USM Open Source History Text: The World at War: World History 1914-1945

China during and after WWI

The outbreak of WWI was both to China’s advantage and disadvantage. The advantage was that the European powers were now too occupied with events in Europe to pay much attention to China. Suddenly, from the Europeans' point of view, their large but relatively insignificant investments in China seemed paltry compared to the expenses and hardships of conducting war. Had Yuan Shikai been able to harmonize things domestically, it is possible he could have enabled China to emerge in 1918 in a much stronger position than it had occupied in 1914. This didn’t happen. Yuan’s leadership was not up for the task.

At the same time, WWI created a new problem for China in the international arena: the rising regional power of Japan. Japan had been growing progressively stronger and the war gave it space to consolidate its regional power in East Asia. In 1915, Japan took a huge step in this direction by issuing to China the so-called “Twenty-One Demands.” These demands were even more punitive and exploitative than European demands on China. The course was clearly set; Japan would not accept Chinese territorial sovereignty. 
 
The result of Yuan’s coup d’état and his bowing to the pressure of the Japanese provoked a severe crisis in confidence in Yuan’s reign as dictatorial president. Faced with this situation, Yuan decided to take the ultra-conservative approach and attempted to recreate some of the structures of Qing rule. He re-embraced Confucianism and went so far as to restore the emperor. But Yuan had badly misjudged the moment. Neither the people nor the military and regional leadership was in any mood for Qing restoration, even in a symbolic sense. Yuan’s hold over the military shattered as regional generals broke from him and aligned against him. Yuan’s death in 1916 propelled events even faster. Yuan’s successor had little chance of holding power now that military support, which had been Yuan’s guarantor, had fractured.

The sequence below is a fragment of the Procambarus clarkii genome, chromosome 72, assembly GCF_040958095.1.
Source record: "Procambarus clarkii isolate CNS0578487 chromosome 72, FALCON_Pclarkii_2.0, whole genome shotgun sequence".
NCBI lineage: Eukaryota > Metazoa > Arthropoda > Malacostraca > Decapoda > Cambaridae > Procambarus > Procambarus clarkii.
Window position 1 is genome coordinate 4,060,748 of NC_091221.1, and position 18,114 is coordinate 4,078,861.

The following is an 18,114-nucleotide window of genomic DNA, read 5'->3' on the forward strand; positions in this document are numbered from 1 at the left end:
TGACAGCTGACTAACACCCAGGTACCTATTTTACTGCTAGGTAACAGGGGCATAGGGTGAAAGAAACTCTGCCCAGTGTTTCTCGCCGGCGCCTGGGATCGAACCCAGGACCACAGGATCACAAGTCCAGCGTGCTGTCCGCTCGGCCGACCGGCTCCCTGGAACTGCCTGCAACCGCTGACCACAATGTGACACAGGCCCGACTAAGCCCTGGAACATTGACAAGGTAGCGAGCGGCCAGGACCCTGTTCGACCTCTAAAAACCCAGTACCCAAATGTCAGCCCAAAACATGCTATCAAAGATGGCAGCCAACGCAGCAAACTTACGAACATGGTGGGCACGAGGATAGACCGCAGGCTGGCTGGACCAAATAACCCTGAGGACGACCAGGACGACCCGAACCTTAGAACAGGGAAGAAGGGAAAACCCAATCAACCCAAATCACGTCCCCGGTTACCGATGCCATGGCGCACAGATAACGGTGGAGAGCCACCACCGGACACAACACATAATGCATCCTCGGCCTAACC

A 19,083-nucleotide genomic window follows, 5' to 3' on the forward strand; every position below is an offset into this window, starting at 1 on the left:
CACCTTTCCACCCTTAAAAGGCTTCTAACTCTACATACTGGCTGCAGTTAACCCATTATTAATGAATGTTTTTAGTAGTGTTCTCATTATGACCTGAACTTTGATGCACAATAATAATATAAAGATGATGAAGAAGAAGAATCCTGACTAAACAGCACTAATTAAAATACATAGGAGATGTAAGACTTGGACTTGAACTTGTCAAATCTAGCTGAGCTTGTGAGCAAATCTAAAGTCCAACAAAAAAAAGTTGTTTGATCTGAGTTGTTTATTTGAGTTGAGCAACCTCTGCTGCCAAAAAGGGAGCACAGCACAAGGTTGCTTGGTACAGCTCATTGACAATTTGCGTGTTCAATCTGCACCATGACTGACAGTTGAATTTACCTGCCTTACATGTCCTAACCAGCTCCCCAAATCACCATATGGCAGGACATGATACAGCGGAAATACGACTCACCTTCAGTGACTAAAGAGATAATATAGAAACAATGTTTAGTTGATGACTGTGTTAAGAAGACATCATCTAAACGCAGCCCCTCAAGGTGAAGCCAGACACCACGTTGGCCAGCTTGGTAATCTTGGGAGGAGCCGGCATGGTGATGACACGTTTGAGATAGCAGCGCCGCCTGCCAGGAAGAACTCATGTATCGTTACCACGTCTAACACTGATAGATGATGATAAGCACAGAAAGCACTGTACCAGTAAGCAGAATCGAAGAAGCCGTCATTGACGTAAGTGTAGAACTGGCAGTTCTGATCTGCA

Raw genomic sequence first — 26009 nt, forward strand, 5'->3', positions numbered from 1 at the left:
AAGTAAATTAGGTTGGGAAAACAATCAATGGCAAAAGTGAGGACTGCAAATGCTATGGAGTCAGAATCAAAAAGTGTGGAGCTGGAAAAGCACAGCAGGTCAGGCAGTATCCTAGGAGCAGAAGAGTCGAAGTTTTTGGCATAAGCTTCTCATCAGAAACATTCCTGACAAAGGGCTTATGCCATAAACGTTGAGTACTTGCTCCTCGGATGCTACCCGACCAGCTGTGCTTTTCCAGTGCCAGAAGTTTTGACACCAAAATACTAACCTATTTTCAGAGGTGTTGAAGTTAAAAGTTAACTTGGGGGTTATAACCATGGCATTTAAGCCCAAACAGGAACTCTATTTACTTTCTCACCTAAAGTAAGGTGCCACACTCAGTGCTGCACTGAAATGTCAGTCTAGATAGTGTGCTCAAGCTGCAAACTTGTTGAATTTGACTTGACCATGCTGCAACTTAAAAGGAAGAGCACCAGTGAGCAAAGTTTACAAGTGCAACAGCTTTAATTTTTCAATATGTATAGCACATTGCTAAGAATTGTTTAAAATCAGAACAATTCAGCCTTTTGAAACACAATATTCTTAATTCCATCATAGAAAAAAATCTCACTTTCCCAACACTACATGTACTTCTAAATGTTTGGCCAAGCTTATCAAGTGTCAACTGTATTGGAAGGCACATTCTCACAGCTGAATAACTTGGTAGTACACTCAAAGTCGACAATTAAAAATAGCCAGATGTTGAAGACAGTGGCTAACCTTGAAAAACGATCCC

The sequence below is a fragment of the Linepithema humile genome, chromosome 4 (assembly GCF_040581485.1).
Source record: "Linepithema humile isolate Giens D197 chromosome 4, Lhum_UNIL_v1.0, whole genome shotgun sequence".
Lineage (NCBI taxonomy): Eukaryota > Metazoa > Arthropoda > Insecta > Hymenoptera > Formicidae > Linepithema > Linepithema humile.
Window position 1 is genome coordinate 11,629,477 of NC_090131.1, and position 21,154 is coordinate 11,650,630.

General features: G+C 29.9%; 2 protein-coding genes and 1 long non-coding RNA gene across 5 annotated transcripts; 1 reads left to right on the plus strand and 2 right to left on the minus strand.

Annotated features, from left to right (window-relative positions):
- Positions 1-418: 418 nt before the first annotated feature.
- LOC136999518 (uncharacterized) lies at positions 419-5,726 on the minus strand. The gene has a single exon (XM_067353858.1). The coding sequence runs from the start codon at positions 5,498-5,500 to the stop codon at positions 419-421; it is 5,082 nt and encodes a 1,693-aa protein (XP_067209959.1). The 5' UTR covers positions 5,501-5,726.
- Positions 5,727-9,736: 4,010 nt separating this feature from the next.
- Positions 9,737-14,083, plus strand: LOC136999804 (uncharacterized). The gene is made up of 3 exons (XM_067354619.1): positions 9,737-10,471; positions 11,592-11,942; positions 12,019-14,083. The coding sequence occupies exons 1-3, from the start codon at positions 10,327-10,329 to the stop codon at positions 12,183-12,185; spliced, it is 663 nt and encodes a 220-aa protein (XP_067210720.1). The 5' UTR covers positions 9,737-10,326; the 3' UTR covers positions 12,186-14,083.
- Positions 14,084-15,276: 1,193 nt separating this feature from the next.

Conservative Qing loyalist General Zhang Xun took power in 1917 and, like Yuan, tried to restore the Qing boy emperor to power. Like Yuan, he failed to win sufficient military support to hold power for long and was soon forced to seek asylum. By the end of WWI, China was a state without any legitimate centralized ruler and without any central organizational structure to replace the Qing Dynasty. The state was in disarray. Regional warlords competed tenaciously for regional and trans-regional sovereignty and tax revenue. Chinese nationalists, who had hoped that the Western entente allies would reward China’s contributions to their side by bolstering China’s domestic sovereignty against foreign incursion and Japanese demands, were deeply disappointed when President Wilson (the architect of national self-determination) agreed with Lloyd George and others to transfer Germany’s China interests to Japan. Demonstrations rocked the city of Beijing as soon as this news was made public. The nationalist movement would commemorate the day of these protests, May 4, 1919, as an important moment in the birth of a renewed push for national self-determination and republican rule. It would be known as the May Fourth Movement.

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